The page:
The Hubble Space Telescope is now 31 years old and has taken countless amount of photos of space objects and celestial bodies in the past three decades. Many of those you have already seen here on Tech Times.
One of the favorite subjects of Hubble's photos is galaxies. There are probably more galaxies out there than people are aware of, and the space telescope has done its part in helping scientists document them.
If you are one of those people who are easily mesmerized and fascinated by photos of galaxies, you may want to keep scrolling to see some of the images the Hubble Space Telescope has snapped through the years of a certain type of galaxy known as irregular galaxies.
Hubble Space Telescope
The Hubble Space Telescope has taken countless photos of things it has spotted in space throughout the years, giving those here on Earth an idea of what our neighbors in the universe are and what they look like.
One of the many things that the Hubble Space Telescope has taken photos of include colorful, jaw-dropping images of nebulae.
The Hubble Space Telescope has also documented uncommon or even rare space objects and phenomena. One of which is the Herbig-Haro object, which it took a photo of last month.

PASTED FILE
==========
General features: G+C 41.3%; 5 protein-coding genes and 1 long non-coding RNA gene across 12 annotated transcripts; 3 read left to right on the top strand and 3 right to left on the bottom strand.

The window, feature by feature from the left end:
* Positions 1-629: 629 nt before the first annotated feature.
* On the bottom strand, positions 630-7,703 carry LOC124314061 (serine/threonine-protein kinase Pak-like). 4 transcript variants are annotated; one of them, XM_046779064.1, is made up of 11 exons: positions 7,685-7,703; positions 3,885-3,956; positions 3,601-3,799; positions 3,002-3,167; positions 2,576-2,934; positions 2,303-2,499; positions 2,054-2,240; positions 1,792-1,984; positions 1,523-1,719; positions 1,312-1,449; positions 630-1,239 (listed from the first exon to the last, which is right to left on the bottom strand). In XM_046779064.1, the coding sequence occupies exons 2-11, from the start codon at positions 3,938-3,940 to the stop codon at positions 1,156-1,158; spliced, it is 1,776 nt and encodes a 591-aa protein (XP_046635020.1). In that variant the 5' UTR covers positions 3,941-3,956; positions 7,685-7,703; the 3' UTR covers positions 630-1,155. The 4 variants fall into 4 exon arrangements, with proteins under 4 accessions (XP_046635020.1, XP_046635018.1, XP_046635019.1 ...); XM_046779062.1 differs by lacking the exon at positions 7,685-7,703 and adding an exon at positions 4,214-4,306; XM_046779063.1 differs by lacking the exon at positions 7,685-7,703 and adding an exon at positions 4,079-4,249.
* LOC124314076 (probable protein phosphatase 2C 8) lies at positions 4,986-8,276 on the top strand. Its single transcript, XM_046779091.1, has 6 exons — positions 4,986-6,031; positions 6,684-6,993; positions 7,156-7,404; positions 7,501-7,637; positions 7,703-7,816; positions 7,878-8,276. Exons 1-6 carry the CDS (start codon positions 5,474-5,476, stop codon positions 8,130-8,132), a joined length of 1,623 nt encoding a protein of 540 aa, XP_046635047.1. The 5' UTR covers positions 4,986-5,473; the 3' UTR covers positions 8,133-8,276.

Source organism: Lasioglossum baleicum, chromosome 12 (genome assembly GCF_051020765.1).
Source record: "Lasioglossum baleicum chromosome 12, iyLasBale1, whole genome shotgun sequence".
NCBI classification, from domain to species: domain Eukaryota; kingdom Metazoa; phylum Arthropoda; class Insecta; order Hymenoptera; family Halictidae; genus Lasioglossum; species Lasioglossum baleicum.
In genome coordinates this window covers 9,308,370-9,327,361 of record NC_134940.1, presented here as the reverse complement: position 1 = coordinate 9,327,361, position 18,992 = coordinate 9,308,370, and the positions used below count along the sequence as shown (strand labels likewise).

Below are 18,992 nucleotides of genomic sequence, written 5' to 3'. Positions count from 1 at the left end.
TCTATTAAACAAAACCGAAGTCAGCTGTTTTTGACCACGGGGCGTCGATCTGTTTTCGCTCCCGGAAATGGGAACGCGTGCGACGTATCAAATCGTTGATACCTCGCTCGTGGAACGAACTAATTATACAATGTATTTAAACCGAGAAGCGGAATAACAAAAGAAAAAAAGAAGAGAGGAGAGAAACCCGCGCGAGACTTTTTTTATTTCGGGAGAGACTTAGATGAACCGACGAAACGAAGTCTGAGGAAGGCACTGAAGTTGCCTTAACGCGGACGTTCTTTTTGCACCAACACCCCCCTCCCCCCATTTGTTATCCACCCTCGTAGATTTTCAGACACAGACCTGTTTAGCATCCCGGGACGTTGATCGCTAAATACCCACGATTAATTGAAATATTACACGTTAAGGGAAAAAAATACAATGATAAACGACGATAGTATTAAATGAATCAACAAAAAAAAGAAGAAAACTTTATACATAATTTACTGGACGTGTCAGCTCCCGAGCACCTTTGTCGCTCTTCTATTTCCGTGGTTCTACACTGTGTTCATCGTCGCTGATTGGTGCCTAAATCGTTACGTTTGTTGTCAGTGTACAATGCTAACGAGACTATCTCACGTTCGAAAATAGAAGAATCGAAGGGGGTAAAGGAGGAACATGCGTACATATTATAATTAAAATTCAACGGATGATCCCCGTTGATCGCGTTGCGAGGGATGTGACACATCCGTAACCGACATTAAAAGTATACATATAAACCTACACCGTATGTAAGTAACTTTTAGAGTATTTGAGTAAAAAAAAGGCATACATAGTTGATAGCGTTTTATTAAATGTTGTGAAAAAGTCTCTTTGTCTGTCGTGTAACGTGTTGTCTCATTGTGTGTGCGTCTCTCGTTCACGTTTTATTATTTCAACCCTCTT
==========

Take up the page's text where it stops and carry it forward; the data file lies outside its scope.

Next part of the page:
Irregular Galaxies: What are They?
Another common subject of the Hubble Space Telescope's photos is the galaxies of the universe. Unbeknownst to many, there are actually different types of galaxies out there: elliptical, spiral, and irregular.
According to the Hubblesite of the National Aeronautics and Space Administration (NASA), elliptical galaxies makeup about one-third of all the galaxies in the universe and are either almost circular in shape or elongated.
Spiral galaxies, on the other hand, "appear as flat, blue-white disks of stars, gas and dust with yellowish bulges in their centers."
As for irregular galaxies, their shapes are unlike that of elliptical galaxies and spiral galaxies. They have very little dust, and astronomers have to look deeper into the universe to spot them.
Hubble Space Telescope's Photos of Irregular Galaxies
If irregular galaxies are not circular, elongated, or disk-like, then how do they look? Here are some of the photos that the Hubble Space Telescope previously took to give you a better idea of irregular galaxies:
The NGC 1569 has a core that is about 5,000 light-years wide. At the center of this irregular galaxy are three giant star clusters. According to Hubblesite's post about the NGC 1569, each star cluster has about a million stars.
Located 12.5 million light-years away, the NGC 4449 has what is known as a starburst, which NASA has defined as an "unusually explosive and intense star formation activity ."
The NGC 5408 is an irregular galaxy first recorded in 1834. It is located 16 million light years away from our planet in the constellation Centaurus.
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Written by Isabella James